An Illinois real estate broker filed an antitrust lawsuit against several real estate brokerage companies accusing them of engaging in a group boycott and other retaliatory actions after the broker advertised lower-than-typical commission rates for his real estate services.

An Illinois real estate broker filed an antitrust lawsuit against several real estate brokerage companies accusing them of engaging in a group boycott and other retaliatory actions after the broker advertised lower-than-typical commission rates for his real estate services.

Filed on behalf of Gregory Hackman and his real estate company, Gregory Hackman Realtors, the lawsuit also charges that the brokerage companies acted with the encouragement of the Rockford Area Association of Realtors, a local Realtor trade group. In all, the complaint names six real estate brokerage companies, seven individuals, and a local and state Realtor association.

Most of the companies and Realtor associations named in the complaint did not offer any comment about the allegations, and the owner of one of the named companies said that to his knowledge, Hackman “has never been treated differently” than other real estate agents.

Several other real estate companies and individuals contacted by Inman News in the Rockford area also did not comment about the lawsuit.

The lawsuit was filed Nov. 30 in U.S. District Court for the Northern District of Illinois, and Hackman’s lawyer said that all of the parties named in the lawsuit should have received a copy of the complaint, along with a request for response, by Dec. 15.

David G. Sigale, a lawyer who is representing Hackman, said, “Real estate is a very competitive field and certainly there is nothing wrong with being competitive. There is nothing wrong with trying to outdo competitors in terms of service or price,” Sigale said. “But … there are rules to be followed — there are boundaries that you can’t step outside of,” adding that the actions alleged in the lawsuit have “devastated” Hackman’s business.

The brokerages named in the complaint allegedly sought to illegally “control the real estate broker commission scheme in the Rockford area by attempting to intimidate (Hackman and his company) into charging a higher commission rate for his real estate listings,” the lawsuit states.

Also, the lawsuit alleges that several brokerage companies refused to show properties to clients of Hackman’s company, refused to offer Hackman the advertised commission rate in the multiple listing service, initiated “trumped-up ethics complaints … in an effort to tarnish his record and reputation,” and affected client relationships “by interference and by false statements … to its agents and clients.” Further, the case charges that Hackman now runs the brokerage business from a home office because the actions of others “have effectively run Hackman out of everywhere else it has tried to set up.”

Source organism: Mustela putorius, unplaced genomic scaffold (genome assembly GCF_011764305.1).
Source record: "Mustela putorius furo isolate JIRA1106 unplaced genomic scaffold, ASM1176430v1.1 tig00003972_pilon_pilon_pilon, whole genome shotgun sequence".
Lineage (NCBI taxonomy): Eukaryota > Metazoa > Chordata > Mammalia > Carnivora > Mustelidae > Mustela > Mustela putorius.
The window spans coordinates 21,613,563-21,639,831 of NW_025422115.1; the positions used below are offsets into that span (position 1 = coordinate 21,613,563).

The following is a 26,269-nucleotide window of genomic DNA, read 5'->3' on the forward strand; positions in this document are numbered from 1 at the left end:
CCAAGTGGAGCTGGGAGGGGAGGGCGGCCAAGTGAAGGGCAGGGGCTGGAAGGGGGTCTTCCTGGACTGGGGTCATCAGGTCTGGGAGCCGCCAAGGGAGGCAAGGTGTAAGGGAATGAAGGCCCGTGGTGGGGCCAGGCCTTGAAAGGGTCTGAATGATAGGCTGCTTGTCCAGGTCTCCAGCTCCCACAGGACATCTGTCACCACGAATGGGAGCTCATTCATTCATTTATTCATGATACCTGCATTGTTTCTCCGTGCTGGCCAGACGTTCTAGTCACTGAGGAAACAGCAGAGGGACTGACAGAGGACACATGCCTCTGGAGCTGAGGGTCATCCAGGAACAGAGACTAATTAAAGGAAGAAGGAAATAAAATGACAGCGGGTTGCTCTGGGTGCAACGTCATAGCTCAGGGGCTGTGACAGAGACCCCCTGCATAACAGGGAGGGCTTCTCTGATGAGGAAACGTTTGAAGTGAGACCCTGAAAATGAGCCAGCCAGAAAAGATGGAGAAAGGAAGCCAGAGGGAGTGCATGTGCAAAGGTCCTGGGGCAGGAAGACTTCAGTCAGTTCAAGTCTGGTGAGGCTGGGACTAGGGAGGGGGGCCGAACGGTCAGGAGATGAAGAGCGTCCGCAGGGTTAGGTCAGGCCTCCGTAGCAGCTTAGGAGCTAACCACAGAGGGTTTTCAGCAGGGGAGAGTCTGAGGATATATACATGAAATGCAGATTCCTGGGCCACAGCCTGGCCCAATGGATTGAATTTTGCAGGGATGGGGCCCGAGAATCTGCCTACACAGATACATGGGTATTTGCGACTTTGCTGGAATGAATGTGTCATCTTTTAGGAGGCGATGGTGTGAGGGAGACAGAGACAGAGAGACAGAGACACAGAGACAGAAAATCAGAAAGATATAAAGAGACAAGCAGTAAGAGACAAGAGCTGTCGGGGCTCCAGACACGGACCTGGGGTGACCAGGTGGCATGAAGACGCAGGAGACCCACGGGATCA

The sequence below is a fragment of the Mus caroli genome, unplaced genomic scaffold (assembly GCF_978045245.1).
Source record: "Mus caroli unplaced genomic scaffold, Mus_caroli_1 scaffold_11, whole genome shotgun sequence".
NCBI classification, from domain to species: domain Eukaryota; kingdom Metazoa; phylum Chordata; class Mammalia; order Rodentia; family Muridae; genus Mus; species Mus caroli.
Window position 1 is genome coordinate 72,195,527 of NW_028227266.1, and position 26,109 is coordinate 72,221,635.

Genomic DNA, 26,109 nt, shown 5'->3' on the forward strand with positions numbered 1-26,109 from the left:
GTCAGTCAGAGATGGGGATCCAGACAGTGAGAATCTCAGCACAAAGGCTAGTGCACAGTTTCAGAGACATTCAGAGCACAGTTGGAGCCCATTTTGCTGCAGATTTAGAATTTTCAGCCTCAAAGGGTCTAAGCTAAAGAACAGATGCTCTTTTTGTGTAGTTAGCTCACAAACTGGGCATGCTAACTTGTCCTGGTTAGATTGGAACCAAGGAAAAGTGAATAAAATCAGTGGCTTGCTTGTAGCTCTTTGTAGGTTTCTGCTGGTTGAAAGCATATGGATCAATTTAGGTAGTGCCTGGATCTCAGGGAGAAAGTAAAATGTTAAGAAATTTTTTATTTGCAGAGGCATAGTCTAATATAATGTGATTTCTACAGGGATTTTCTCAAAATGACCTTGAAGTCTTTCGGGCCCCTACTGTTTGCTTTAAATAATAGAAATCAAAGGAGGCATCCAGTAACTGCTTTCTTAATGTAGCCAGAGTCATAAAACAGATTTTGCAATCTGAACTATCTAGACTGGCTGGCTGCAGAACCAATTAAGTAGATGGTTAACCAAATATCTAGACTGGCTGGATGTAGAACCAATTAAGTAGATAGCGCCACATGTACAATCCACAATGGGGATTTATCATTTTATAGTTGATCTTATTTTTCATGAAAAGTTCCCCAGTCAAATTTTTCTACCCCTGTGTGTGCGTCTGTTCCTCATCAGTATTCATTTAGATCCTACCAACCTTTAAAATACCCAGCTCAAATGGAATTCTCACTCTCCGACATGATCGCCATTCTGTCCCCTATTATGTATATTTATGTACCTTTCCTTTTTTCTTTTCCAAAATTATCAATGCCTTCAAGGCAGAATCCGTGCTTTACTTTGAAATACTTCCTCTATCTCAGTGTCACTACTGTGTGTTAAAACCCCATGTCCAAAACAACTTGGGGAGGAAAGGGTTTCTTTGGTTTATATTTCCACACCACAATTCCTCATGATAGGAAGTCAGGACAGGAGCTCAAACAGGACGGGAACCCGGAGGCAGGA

The “going rate” for real estate commissions in the sale of existing homes in the Rockford, Ill., area is 6-7 percent of the sale price of the home, the lawsuit states. Problems between Hackman and the brokerage companies allegedly began about six years ago, when Hackman opened an office in the Rockford area and advertised that his company would charge a 5 percent commission to list new clients’ homes for sale, according to the complaint.

Real estate commissions are typically divided into roughly equal shares when there is an agent also involved on the buy-side of the transaction, so that a 7 percent commission would mean a 3.5 percent commission for both the listing agent and the buy-side agent and a 5 percent commission represents a 2.5 percent commission for either side of the deal.

In response to “this new competitive threat” of a total commission lower than 6 percent, the lawsuit alleges that the six companies, with the encouragement of the Rockford Area Association of Realtors, “entered into an agreement whereby they would, by and through their agents and/or employees, retaliate against Hackman in every facet of their business.” The companies allegedly refused and “continue to refuse to present offers on their own listings from potential purchasers represented by Hackman” and “further discouraged their seller clients from accepting offers from Hackman’s purchaser clients, by disparaging Hackman.”

The companies named in the lawsuit include Dickerson & Nieman Realtors, Whitehead Realtors, Coldwell Banker Premier, Century 21 Country North, Prudential Crosby Realtors, and Tom McKiski Realtors.

Tom McKiski, owner-broker for a company named in the suit, said in a statement, “To my knowledge, Greg Hackman has never been treated differently than any other agent.”

Hackman is seeking $500,000 in compensation for damages through the legal action, according to the complaint. He also has sought an injunction against the Rockford association and the Illinois Association of Realtors related to an ethics complaint that was filed against him in August 2004. The lawsuit alleges that the Realtor groups did not properly follow their own procedures in considering the ethics complaint.

Steve Bochenek, chief legal counsel for the Illinois Association of Realtors, said Tuesday that the association had no comment on the complaint and that the ethics hearing has been postponed.

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